and there's nothing you can do about it, you made a mistake."
Tom Kelly, [i]Turkey Tales

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paboxcall
 
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RE: Confessions of a Turkey Stalker

Postby paboxcall » March 15th, 2009, 6:50 am

ORIGINAL: shaman

Lo and behold, I wake up this morning to find that the fire has burned well into the wee hours and JPH, the original arsonist, has left the scene...

 
I'm glad this topic was started.  Maybe someone reading this will think better this season of stalking quietly and unannounced into shotgun range of what the stalker later learns was a camo hunter pinned down by a gobbler in his lap for the last 20 minutes, unable to move, call, or shoot.
 
This thread may make readers quietly admit the reality that we are all susceptible to human error, that shooting someone while hunting may happen to them if the circumstances line up.  We all need to step up our mental game, taking whichever course of action best mitigates the risk of shooting another or being shot, and in turn have a shooting incident-free season this year.  To me, stalking -- especially in the rolling hills and mountains of this part of the country -- raises the risk someone may get hurt.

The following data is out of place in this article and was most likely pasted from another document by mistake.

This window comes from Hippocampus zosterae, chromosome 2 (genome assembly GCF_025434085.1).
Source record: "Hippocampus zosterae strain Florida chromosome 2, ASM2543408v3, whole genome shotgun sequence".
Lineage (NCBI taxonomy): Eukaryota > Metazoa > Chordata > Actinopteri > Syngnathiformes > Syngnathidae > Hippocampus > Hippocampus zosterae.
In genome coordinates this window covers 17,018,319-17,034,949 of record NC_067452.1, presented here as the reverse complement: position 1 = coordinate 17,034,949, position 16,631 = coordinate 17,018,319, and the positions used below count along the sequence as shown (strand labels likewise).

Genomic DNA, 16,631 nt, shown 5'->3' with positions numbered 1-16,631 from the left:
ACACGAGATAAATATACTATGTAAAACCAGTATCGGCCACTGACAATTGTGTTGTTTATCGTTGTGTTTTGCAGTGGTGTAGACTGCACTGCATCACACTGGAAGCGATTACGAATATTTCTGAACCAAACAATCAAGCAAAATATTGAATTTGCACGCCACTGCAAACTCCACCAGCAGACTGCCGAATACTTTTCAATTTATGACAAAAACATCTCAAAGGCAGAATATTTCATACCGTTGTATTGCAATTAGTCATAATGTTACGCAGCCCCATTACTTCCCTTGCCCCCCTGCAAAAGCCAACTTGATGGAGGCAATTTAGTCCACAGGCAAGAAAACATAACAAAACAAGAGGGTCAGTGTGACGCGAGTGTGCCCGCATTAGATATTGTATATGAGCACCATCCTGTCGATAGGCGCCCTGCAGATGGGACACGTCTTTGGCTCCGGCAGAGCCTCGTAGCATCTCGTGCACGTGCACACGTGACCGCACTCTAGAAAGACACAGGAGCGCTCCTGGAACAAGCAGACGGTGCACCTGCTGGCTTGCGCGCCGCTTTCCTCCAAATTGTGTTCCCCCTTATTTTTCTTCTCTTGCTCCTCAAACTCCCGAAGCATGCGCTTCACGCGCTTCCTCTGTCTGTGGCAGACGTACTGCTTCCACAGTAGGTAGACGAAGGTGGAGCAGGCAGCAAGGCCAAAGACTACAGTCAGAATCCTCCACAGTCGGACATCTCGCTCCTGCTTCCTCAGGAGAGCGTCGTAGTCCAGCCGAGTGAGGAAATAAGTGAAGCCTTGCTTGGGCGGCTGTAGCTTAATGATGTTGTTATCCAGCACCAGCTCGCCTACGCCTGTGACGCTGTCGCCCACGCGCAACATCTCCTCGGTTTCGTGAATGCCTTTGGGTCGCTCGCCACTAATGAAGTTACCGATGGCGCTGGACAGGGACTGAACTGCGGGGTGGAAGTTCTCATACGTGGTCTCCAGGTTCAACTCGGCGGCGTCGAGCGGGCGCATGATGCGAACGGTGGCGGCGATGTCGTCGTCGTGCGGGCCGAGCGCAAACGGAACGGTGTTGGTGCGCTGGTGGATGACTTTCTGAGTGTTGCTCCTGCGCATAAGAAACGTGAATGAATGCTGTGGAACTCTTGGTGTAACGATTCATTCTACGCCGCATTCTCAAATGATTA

I am certain that everyone ever involved in a hunting incident thought it would never happen to them.  But one clear morning a few years ago, on private ground a fully camo'd stalker quietly, steathily stepped out of the woods just 40 yards from my location.  Realizing his error, he turned and took off.  What was he stalking?  Hen yelps and clucks, we hadn't heard a gobble in hours.  That experience taught me stalkers pose a threat to me, no matter the situation.  Hunt defensively.
 
Excellent discussions (minus the threats and namecalling...)
"So much of this business of hunting turkeys, you stupid it up right at the last.
You do everything right for an hour and a half, and then you sit down here